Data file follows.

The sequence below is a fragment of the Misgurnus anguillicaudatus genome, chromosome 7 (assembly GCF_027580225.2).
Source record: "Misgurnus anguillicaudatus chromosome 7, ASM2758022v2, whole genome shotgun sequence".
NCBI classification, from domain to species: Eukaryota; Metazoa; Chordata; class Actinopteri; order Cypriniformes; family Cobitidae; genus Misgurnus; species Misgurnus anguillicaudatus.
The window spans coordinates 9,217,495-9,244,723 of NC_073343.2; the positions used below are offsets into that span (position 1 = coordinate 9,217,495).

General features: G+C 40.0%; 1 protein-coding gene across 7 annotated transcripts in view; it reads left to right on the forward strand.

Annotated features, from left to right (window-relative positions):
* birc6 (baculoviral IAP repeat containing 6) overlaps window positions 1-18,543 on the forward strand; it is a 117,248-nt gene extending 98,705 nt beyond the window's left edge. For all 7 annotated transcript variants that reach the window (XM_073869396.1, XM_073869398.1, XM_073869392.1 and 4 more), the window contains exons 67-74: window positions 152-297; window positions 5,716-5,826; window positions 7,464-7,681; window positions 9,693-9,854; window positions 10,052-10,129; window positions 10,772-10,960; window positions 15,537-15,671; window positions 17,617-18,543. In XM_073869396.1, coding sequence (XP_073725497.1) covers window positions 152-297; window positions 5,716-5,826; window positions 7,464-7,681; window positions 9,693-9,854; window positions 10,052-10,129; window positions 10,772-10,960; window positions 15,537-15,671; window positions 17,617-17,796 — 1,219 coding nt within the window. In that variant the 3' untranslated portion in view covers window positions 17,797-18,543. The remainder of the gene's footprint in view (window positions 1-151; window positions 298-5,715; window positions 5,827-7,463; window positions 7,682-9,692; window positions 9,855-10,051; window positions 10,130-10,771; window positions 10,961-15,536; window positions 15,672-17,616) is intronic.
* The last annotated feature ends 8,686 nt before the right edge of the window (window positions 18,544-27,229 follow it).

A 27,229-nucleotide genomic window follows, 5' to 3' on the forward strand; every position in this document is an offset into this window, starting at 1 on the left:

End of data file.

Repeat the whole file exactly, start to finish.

The sequence below is a fragment of the Misgurnus anguillicaudatus genome, chromosome 7 (assembly GCF_027580225.2).
Source record: "Misgurnus anguillicaudatus chromosome 7, ASM2758022v2, whole genome shotgun sequence".
NCBI classification, from domain to species: Eukaryota; Metazoa; Chordata; class Actinopteri; order Cypriniformes; family Cobitidae; genus Misgurnus; species Misgurnus anguillicaudatus.
The window spans coordinates 9,217,495-9,244,723 of NC_073343.2; the positions used below are offsets into that span (position 1 = coordinate 9,217,495).

General features: G+C 40.0%; 1 protein-coding gene across 7 annotated transcripts in view; it reads left to right on the forward strand.

Annotated features, from left to right (window-relative positions):
* birc6 (baculoviral IAP repeat containing 6) overlaps window positions 1-18,543 on the forward strand; it is a 117,248-nt gene extending 98,705 nt beyond the window's left edge. For all 7 annotated transcript variants that reach the window (XM_073869396.1, XM_073869398.1, XM_073869392.1 and 4 more), the window contains exons 67-74: window positions 152-297; window positions 5,716-5,826; window positions 7,464-7,681; window positions 9,693-9,854; window positions 10,052-10,129; window positions 10,772-10,960; window positions 15,537-15,671; window positions 17,617-18,543. In XM_073869396.1, coding sequence (XP_073725497.1) covers window positions 152-297; window positions 5,716-5,826; window positions 7,464-7,681; window positions 9,693-9,854; window positions 10,052-10,129; window positions 10,772-10,960; window positions 15,537-15,671; window positions 17,617-17,796 — 1,219 coding nt within the window. In that variant the 3' untranslated portion in view covers window positions 17,797-18,543. The remainder of the gene's footprint in view (window positions 1-151; window positions 298-5,715; window positions 5,827-7,463; window positions 7,682-9,692; window positions 9,855-10,051; window positions 10,130-10,771; window positions 10,961-15,536; window positions 15,672-17,616) is intronic.
* The last annotated feature ends 8,686 nt before the right edge of the window (window positions 18,544-27,229 follow it).

A 27,229-nucleotide genomic window follows, 5' to 3' on the forward strand; every position in this document is an offset into this window, starting at 1 on the left: